The underpass is available only to vehicles which fit, which is to say ordinary height passenger cars or even just ordinary height half-width vehicles.

Why is this such a good idea? It’s vastly cheaper to make such an underpass. Because it’s so shallow, it is cheap to dig and shore up the walls. You can start the downramp much closer to the intersection because you don’t need to go so far down. It’s a tiny fraction of the cost of a regular overpass or underpass which requires lots of space to go up and down, and must be high enough for big trucks to pass underneath.

Submission + - The sexual misconduct case that has rocked anthropology (sciencemag.org)

sciencehabit writes: An investigative report Science’s describes allegations of sexual misconduct against noted paleoanthropologist Brian Richmond, as well as the field’s response. The story highlights a major shift in how academic communities deal with sexual misconduct, going beyond delineating rules on paper to striving to change the culture of the field at the institutional level. This shift – “a long time coming,” according to many researchers – was spurred in part by recent high-profile cases in astronomy and biology. Now, as Balter notes, “paleoanthropology is responding to its own complex case.” The first public allegation against Richmond, the curator of human origins at the American Museum of Natural History in New York City, inspired a cascade of other allegations about him. This in turn motivated several senior paleoanthropologists, including one of Richmond’s key mentors, Bernard Wood, to explore the allegations with peers. “As I talked to more and more current and former students at [George Washington University],” Wood said, “I became more concerned and alarmed about what I heard.” In light of their findings, Wood and others in the field of anthropology are now tackling sexual misconduct head-on. The article details additional institutional efforts to stop sexual misconduct in science while trying to balance the rights of victims and accused, and provides the latest update on investigations into Richmond.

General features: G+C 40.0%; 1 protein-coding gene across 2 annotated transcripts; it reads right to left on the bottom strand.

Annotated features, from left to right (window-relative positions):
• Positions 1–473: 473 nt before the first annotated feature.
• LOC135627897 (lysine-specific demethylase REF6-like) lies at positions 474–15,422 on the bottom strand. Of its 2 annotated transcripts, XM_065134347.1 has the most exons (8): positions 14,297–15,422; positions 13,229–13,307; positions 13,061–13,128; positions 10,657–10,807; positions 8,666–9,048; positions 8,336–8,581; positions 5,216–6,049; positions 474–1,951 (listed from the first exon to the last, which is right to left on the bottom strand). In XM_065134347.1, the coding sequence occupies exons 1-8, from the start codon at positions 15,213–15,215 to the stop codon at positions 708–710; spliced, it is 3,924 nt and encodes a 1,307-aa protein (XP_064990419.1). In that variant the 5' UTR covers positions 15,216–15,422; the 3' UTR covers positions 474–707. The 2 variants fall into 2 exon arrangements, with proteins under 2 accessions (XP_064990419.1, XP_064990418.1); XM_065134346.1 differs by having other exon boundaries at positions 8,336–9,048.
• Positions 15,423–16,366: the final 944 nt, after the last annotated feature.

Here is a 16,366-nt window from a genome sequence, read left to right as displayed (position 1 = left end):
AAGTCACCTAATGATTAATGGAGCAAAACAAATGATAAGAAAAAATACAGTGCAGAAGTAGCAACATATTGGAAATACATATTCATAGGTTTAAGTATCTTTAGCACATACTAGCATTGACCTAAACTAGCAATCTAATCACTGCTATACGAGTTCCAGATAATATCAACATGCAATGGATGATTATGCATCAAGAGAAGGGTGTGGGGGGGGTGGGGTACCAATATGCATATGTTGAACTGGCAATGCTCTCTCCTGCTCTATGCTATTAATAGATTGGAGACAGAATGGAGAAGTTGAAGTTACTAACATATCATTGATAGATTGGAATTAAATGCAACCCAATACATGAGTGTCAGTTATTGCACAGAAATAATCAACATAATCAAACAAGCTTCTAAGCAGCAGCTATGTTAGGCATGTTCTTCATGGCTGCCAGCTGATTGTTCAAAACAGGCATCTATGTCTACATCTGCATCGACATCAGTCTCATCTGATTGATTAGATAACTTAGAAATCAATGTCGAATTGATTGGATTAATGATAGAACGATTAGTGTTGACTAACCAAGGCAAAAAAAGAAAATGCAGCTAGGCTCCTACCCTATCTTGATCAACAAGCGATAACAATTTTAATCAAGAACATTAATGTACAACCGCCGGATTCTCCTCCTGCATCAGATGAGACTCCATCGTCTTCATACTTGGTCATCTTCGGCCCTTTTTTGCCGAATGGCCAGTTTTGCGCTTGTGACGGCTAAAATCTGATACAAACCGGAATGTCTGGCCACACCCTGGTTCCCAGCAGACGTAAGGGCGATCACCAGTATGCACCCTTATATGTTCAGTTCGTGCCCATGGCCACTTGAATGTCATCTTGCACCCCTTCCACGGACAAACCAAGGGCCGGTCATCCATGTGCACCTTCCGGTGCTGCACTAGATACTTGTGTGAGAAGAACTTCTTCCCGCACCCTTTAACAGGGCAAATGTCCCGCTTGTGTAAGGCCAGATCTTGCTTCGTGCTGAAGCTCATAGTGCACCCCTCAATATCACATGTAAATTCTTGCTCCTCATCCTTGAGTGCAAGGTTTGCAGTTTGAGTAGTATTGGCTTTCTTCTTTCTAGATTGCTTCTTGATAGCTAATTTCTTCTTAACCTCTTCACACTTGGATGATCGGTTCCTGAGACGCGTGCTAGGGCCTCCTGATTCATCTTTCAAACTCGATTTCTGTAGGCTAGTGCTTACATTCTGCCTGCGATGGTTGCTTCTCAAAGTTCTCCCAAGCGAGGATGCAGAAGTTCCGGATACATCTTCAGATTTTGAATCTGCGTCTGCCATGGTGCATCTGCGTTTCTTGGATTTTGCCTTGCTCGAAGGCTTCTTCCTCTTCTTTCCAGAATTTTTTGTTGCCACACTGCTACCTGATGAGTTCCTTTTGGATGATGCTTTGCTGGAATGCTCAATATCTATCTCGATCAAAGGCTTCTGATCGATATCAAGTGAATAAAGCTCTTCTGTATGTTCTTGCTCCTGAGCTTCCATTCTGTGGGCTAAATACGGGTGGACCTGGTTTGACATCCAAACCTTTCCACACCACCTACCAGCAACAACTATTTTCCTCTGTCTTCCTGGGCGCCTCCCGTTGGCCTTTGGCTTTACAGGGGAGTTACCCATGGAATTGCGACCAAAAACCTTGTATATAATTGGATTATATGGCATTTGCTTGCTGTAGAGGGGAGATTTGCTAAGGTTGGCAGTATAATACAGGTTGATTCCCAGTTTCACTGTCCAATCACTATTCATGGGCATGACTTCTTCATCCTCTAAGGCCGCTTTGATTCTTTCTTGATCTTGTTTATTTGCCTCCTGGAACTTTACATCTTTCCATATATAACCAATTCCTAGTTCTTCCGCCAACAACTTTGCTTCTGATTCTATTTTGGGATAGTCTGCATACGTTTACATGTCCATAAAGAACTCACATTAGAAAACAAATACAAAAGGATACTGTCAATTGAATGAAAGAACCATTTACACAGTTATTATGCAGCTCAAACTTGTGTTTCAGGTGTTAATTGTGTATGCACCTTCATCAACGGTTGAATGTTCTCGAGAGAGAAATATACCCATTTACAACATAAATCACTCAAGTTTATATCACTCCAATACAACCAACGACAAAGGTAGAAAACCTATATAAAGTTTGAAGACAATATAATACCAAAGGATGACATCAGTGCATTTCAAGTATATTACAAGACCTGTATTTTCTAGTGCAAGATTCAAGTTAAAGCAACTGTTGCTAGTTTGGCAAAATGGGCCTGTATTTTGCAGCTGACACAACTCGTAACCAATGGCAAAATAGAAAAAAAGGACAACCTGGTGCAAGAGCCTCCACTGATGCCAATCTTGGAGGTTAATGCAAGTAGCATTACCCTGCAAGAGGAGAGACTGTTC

Comment Maybe Wired needs new management. (Score 1) 606

Wow! From the Wired story: "For $1 a week, you will get complete access to our content, with no display advertising or ad tracking."

From $0 to $52 per year, in one jump? Maybe Wired needs new management.

"Wait for AdBlock subscriptions to be updated with rules that bypass Wired's ad-blocking blocking."